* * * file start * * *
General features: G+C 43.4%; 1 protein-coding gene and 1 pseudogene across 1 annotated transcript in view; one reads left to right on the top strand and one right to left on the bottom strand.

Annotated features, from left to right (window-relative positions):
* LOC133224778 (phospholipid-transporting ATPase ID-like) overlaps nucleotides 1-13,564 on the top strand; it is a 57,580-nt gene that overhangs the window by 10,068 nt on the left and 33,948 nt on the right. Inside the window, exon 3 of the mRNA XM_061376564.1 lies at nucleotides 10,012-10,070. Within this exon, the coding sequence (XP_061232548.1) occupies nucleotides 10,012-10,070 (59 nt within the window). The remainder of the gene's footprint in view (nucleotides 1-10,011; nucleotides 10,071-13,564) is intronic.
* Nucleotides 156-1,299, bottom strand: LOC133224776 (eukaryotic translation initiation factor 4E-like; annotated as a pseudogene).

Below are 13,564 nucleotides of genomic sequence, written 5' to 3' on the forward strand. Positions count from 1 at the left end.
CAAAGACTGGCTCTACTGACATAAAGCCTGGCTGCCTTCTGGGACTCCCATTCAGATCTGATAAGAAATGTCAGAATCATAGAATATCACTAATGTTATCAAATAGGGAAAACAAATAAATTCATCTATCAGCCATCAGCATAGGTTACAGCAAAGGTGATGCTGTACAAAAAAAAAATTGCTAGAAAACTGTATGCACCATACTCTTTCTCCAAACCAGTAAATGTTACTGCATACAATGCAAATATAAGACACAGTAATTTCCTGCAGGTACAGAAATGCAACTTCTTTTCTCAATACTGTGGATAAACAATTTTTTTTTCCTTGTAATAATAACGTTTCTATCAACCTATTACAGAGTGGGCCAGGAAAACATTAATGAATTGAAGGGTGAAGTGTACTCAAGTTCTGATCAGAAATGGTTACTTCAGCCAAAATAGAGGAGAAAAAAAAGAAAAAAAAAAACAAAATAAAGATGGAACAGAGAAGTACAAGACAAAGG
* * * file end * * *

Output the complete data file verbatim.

General features: G+C 43.4%; 1 protein-coding gene and 1 pseudogene across 1 annotated transcript in view; one reads left to right on the top strand and one right to left on the bottom strand.

Annotated features, from left to right (window-relative positions):
* LOC133224778 (phospholipid-transporting ATPase ID-like) overlaps nucleotides 1-13,564 on the top strand; it is a 57,580-nt gene that overhangs the window by 10,068 nt on the left and 33,948 nt on the right. Inside the window, exon 3 of the mRNA XM_061376564.1 lies at nucleotides 10,012-10,070. Within this exon, the coding sequence (XP_061232548.1) occupies nucleotides 10,012-10,070 (59 nt within the window). The remainder of the gene's footprint in view (nucleotides 1-10,011; nucleotides 10,071-13,564) is intronic.
* Nucleotides 156-1,299, bottom strand: LOC133224776 (eukaryotic translation initiation factor 4E-like; annotated as a pseudogene).

Below are 13,564 nucleotides of genomic sequence, written 5' to 3' on the forward strand. Positions count from 1 at the left end.
CAAAGACTGGCTCTACTGACATAAAGCCTGGCTGCCTTCTGGGACTCCCATTCAGATCTGATAAGAAATGTCAGAATCATAGAATATCACTAATGTTATCAAATAGGGAAAACAAATAAATTCATCTATCAGCCATCAGCATAGGTTACAGCAAAGGTGATGCTGTACAAAAAAAAAATTGCTAGAAAACTGTATGCACCATACTCTTTCTCCAAACCAGTAAATGTTACTGCATACAATGCAAATATAAGACACAGTAATTTCCTGCAGGTACAGAAATGCAACTTCTTTTCTCAATACTGTGGATAAACAATTTTTTTTTCCTTGTAATAATAACGTTTCTATCAACCTATTACAGAGTGGGCCAGGAAAACATTAATGAATTGAAGGGTGAAGTGTACTCAAGTTCTGATCAGAAATGGTTACTTCAGCCAAAATAGAGGAGAAAAAAAAGAAAAAAAAAAACAAAATAAAGATGGAACAGAGAAGTACAAGACAAAGG